Selecting Finishing Levels

Levels of Finish

Levels of finish are defined in the Australian/New Zealand Standard AS/NZS2589. This standard is intended to provide builders, plasterboard installers and finishers, and their customers with the various defined methods and practices necessary to meet the customer’s expectations in terms of the ‘Level of Finish’.
Three ‘Levels of Finish’ (3, 4 and 5) are defined, and minimum specifications to achieve each level of finish are detailed in the standard for each of the installation processes from framing preparation to finishing. All details may not be suitable for fire rated systems or multilayer systems.
It is essential to determine the level of finish required before the frame construction begins, as specific tolerances are required for frame alignment as well as for plasterboard fixing and finishing for each of the levels of finish. Unless these requirements are met throughout construction, it may not be possible to attain the desired finish level without extensive corrective measures.
The level of finish specified also affects the methods of jointing, particularly butt joints and back-blocking requirements, the number of coats of joint compound applied, and the fitting and finishing of stopping beads. Refer to TABLE 2.
It should be noted that, generally, residential applications should be prepared to a minimum ‘Level 4 Finish’ unless specifically a higher or lower level of finish is agreed to by all contracting parties. Other commercial applications should be specified in contract documents.
Selection of Level of Finish
Factors affecting the level of finish include the surface’s visibility, the texture and gloss level of the final decoration and the lighting conditions. Critical or glancing light is that projected across the surface at low angles of incidence, as opposed to diffused lighting or light striking the surface at close to right angles. Refer to the following section “Surface Finishing & Lighting”.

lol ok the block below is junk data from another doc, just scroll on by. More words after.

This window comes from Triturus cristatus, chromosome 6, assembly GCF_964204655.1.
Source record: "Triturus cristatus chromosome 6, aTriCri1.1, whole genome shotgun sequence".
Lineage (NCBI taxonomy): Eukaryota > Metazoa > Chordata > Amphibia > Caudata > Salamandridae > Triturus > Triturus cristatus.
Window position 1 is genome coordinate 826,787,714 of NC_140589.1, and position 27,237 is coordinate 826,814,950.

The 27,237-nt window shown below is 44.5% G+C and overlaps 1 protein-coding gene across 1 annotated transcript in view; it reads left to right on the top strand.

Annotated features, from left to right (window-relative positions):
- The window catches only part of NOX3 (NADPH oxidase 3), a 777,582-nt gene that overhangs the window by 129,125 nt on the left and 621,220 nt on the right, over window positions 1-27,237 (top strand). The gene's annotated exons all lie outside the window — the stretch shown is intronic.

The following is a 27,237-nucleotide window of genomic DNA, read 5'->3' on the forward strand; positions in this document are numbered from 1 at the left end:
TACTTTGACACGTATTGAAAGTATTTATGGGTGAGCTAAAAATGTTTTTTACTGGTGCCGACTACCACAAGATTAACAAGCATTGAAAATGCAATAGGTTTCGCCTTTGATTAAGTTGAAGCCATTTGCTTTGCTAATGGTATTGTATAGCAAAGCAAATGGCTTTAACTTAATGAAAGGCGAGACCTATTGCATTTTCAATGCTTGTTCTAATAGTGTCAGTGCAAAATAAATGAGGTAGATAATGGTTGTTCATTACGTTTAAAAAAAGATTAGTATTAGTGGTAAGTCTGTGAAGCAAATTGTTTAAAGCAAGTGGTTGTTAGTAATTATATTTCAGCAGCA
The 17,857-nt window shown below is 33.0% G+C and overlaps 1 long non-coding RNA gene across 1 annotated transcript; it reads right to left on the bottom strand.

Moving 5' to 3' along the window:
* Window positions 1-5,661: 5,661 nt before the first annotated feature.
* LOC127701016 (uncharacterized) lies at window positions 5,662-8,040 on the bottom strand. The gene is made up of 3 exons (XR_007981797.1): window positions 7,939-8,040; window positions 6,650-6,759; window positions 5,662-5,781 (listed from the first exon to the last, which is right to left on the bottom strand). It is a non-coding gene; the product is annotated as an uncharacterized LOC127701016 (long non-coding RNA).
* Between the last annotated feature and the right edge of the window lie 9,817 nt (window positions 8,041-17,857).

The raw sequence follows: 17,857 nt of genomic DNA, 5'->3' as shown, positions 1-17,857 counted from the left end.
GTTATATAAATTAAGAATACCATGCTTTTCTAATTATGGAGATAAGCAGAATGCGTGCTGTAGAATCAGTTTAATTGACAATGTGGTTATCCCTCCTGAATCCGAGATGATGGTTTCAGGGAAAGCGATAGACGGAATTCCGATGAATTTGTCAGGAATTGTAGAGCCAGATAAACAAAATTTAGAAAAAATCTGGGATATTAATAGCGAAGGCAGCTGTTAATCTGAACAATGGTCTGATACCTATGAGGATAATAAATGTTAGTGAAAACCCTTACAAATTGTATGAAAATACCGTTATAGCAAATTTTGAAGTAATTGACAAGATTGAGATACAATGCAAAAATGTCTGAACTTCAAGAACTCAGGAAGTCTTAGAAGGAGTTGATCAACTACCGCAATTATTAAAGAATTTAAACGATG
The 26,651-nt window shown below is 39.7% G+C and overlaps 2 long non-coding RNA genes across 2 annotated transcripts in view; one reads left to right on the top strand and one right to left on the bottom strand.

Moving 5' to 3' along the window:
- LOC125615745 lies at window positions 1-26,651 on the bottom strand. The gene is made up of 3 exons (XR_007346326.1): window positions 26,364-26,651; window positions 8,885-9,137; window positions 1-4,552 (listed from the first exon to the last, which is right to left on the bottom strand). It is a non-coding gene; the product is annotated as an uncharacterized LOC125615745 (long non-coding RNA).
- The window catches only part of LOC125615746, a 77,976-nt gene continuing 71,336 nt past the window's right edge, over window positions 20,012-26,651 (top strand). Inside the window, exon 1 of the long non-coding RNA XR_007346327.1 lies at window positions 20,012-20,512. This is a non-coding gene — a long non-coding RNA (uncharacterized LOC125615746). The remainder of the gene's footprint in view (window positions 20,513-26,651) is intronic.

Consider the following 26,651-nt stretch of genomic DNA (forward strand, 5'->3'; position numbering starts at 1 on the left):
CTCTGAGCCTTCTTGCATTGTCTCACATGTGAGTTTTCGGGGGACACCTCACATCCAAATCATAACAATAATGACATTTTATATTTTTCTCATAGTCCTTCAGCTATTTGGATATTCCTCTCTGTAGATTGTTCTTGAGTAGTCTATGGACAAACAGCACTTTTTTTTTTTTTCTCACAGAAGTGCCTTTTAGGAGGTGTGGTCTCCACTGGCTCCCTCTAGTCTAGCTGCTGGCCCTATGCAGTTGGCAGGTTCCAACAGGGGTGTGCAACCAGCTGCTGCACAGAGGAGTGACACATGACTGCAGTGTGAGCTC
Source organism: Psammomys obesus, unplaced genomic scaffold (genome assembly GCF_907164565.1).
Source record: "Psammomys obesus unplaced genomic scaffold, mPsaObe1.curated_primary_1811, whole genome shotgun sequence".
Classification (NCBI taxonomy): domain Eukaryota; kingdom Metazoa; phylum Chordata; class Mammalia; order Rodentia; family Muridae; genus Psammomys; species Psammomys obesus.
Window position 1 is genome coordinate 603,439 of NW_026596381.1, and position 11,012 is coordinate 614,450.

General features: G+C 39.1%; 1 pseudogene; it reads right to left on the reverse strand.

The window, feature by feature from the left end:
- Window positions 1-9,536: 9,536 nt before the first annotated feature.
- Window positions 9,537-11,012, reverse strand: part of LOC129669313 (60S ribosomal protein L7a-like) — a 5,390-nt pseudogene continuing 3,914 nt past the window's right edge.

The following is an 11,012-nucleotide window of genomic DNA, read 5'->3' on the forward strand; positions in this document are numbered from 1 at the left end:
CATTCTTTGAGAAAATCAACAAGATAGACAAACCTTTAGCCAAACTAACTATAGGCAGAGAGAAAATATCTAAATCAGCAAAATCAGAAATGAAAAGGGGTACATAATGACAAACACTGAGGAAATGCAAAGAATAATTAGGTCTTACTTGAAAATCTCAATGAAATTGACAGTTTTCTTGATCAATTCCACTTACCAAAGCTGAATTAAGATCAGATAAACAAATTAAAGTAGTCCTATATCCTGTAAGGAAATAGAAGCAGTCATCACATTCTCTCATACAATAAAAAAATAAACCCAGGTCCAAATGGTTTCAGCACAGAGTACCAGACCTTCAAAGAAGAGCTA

A good method to overcome differences in opinions of quality is to prepare a sample area in a suitable position and for all parties to agree on the finish. The following flow chart will assist in selecting the most appropriate Level of Finish for each area.
For further information on levels of finish, refer to ‘Plasterboard Expectations’, available from the Association of Wall & Ceiling Industries.


For use in areas that do not require a finish, such as above ceilings and inside service shafts and other inaccessible spaces. All joints are to be taped with two applications of compound and all fastener heads are to be covered. Compound is to be finished smooth, such as by scraping ridges etc with a trowel.


This is generally the accepted level of finish for residential construction. Joints are to have a tape coat, and two separate coats are to be applied over the tape coat and fastener heads. All joint compound should be sanded to a smooth finish free of tool marks and ridges. Full details can be found in the Jointing section.
Gyprock One Finish is a pre-mixed acrylic compound designed to create a uniform surface on interior walls and ceilings affected by critical lighting conditions. The application of One Finish over a standard level 4 finish will improve the final surface and minimise the effects of critical light, however it will not automatically upgrade the work to a level 5 finish.


This level of finish should be used wherever gloss or semi- gloss paints are to be used, where paint is mid or dark coloured, or where critical light conditions occur such as from windows, skylights, or silhouette and spot lighting.
A three coat jointing system is required as for level four. All joint compound should be sanded to a smooth finish free of tool marks and ridges. This should be followed by the application of proprietary surface preparations by skim coating to remove differential surface textures and porosity.
Skim coating is a term used to describe a thin finish coat, rolled, trowelled or airless sprayed and then possibly sanded, to achieve a smooth and even finish. It is normally less than 1mm in thickness and is applied over the entire surface to fill imperfections in the joint work, smooth the paper texture and provide a uniform surface for decorating.

Attribution: CSR Residential Installation Guide. The RED Book.

What Finish is Right for You?

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